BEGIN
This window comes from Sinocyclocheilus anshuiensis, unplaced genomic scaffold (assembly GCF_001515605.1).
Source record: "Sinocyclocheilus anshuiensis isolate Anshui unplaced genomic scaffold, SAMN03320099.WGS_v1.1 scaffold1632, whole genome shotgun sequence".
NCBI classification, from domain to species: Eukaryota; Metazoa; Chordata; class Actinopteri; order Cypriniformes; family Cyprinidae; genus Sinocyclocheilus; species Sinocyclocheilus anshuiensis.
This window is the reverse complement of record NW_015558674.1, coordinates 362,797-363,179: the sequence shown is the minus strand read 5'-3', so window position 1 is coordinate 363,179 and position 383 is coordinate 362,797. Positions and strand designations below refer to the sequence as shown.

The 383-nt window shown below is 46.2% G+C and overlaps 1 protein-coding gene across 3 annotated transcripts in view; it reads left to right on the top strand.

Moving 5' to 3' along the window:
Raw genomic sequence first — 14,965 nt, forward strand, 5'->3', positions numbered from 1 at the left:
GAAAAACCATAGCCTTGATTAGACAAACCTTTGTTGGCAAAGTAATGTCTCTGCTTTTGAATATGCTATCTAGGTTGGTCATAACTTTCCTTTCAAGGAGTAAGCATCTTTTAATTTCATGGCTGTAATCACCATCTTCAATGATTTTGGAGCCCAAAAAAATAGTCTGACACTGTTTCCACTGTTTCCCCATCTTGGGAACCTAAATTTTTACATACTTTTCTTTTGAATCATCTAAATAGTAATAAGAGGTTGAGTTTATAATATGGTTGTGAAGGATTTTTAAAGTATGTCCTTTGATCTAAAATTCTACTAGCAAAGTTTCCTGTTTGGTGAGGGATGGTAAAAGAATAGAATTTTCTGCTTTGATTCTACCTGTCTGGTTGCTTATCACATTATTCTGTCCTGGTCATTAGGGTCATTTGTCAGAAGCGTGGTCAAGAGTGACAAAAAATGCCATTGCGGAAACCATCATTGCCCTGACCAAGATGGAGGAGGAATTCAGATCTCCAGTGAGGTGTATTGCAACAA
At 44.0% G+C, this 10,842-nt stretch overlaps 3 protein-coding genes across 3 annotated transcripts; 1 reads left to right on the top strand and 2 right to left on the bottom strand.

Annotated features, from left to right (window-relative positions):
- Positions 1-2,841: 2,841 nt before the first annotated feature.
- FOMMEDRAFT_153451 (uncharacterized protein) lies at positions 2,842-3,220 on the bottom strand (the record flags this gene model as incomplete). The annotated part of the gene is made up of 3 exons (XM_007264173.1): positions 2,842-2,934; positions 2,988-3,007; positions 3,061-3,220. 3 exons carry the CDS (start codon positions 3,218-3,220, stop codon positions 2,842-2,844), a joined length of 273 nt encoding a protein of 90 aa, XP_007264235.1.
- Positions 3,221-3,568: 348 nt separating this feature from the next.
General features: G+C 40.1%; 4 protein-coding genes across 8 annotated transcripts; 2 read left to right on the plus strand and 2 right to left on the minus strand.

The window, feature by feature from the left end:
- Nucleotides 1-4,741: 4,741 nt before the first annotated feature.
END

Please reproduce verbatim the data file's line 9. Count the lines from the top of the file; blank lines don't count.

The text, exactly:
At 44.0% G+C, this 10,842-nt stretch overlaps 3 protein-coding genes across 3 annotated transcripts; 1 reads left to right on the top strand and 2 right to left on the bottom strand.